Held at the wonderfully welcoming Wallacespace in London, the one hour masterclass session was informal and interactive. It provided an opportunity for future leaders in the Third Sector to come together and focus on governance, and in particular how to address the divide between Executive and Non-Executive board members.

All-in-all, a dynamic session which I thoroughly enjoyed.

It’s Good to Talk …Social Investment

Social InvestmentOn Tuesday 9th June I took part in an informative Round Table hosted by Big Society Capital in Fleet Street, London.


The topic for discussion was social investment and it offered a couple of very interesting case studies of non profits that had used social investment to generate growth.  It was a useful reminder for me of the effectiveness of the variety of social investment instruments, as we discovered at Scope during my Chairmanship, where we used loan finance, venture philanthropy and a Social Bond to serve our mission.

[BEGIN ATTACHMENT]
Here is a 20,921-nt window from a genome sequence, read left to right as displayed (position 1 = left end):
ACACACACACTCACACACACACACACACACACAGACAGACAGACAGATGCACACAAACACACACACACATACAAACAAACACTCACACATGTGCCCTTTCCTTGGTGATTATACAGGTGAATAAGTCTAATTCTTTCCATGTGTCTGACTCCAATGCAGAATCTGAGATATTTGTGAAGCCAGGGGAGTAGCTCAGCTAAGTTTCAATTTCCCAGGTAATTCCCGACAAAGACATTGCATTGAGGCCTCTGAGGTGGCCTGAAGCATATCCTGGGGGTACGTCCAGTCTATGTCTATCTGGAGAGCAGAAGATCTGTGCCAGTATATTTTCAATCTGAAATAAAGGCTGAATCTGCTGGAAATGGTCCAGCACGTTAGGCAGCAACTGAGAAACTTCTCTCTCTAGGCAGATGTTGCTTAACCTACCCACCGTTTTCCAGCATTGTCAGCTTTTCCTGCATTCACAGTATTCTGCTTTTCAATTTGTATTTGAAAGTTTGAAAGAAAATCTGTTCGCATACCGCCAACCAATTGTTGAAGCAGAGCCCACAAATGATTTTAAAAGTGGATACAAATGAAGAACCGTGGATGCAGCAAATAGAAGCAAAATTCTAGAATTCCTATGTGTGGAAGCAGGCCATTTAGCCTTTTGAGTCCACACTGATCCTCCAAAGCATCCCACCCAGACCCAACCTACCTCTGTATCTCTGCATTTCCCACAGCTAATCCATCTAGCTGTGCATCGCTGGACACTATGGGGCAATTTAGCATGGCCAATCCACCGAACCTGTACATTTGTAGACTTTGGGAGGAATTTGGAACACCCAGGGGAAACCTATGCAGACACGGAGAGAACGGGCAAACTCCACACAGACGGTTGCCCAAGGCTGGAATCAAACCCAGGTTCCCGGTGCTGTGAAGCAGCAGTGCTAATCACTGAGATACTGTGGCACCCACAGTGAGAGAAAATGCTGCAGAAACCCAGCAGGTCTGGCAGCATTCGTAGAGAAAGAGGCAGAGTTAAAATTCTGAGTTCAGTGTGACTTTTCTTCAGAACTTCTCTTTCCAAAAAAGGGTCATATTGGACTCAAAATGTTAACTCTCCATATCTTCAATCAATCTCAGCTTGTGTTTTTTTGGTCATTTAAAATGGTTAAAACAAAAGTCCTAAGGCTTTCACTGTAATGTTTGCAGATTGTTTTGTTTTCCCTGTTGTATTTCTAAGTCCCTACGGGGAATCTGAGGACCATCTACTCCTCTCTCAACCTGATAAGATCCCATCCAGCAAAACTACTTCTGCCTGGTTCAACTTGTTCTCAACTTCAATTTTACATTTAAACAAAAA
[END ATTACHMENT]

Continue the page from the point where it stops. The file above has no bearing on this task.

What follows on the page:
The different ways that non profits use social finance to deliver their goals and increase their impact was particularly inspiring – and that was one of the key themes coming out of the morning: focus on impact to get the best out of it.  For me, the role of the Chair is key.  Chairs need to keep their Boards focussed on the organisation’s vision and mission to ensure that risk is minimised and return maximised.


Rethinking an inclusive approach

Revitalise LogoOn the 24 March I was delighted to be able to facilitate a Board Strategy session for Revitalise. Revitalise is an established national charity that provides short breaks and holidays for disabled people and carers.